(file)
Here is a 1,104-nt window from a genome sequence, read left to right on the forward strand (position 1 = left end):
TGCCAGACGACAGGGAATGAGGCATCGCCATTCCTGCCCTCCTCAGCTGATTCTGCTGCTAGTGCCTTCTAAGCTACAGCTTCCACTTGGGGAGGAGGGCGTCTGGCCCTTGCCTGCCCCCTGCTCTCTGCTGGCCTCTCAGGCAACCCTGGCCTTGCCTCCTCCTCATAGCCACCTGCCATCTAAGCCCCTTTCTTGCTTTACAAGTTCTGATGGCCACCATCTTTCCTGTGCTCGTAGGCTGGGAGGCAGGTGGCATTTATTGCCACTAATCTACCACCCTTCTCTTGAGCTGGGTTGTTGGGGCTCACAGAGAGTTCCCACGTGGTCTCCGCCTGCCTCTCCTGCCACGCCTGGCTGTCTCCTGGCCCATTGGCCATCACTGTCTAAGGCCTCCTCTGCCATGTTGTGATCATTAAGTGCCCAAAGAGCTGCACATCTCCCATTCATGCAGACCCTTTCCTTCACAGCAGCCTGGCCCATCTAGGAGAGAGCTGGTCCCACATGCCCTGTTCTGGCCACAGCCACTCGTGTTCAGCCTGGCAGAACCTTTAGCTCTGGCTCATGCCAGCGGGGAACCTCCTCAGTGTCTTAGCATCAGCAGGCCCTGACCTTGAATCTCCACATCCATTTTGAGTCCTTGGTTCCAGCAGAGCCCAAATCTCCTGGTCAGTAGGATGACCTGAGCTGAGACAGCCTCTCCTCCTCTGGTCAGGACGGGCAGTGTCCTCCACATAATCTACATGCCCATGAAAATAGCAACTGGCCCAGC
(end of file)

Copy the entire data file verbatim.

Here is a 1,104-nt window from a genome sequence, read left to right on the forward strand (position 1 = left end):
TGCCAGACGACAGGGAATGAGGCATCGCCATTCCTGCCCTCCTCAGCTGATTCTGCTGCTAGTGCCTTCTAAGCTACAGCTTCCACTTGGGGAGGAGGGCGTCTGGCCCTTGCCTGCCCCCTGCTCTCTGCTGGCCTCTCAGGCAACCCTGGCCTTGCCTCCTCCTCATAGCCACCTGCCATCTAAGCCCCTTTCTTGCTTTACAAGTTCTGATGGCCACCATCTTTCCTGTGCTCGTAGGCTGGGAGGCAGGTGGCATTTATTGCCACTAATCTACCACCCTTCTCTTGAGCTGGGTTGTTGGGGCTCACAGAGAGTTCCCACGTGGTCTCCGCCTGCCTCTCCTGCCACGCCTGGCTGTCTCCTGGCCCATTGGCCATCACTGTCTAAGGCCTCCTCTGCCATGTTGTGATCATTAAGTGCCCAAAGAGCTGCACATCTCCCATTCATGCAGACCCTTTCCTTCACAGCAGCCTGGCCCATCTAGGAGAGAGCTGGTCCCACATGCCCTGTTCTGGCCACAGCCACTCGTGTTCAGCCTGGCAGAACCTTTAGCTCTGGCTCATGCCAGCGGGGAACCTCCTCAGTGTCTTAGCATCAGCAGGCCCTGACCTTGAATCTCCACATCCATTTTGAGTCCTTGGTTCCAGCAGAGCCCAAATCTCCTGGTCAGTAGGATGACCTGAGCTGAGACAGCCTCTCCTCCTCTGGTCAGGACGGGCAGTGTCCTCCACATAATCTACATGCCCATGAAAATAGCAACTGGCCCAGC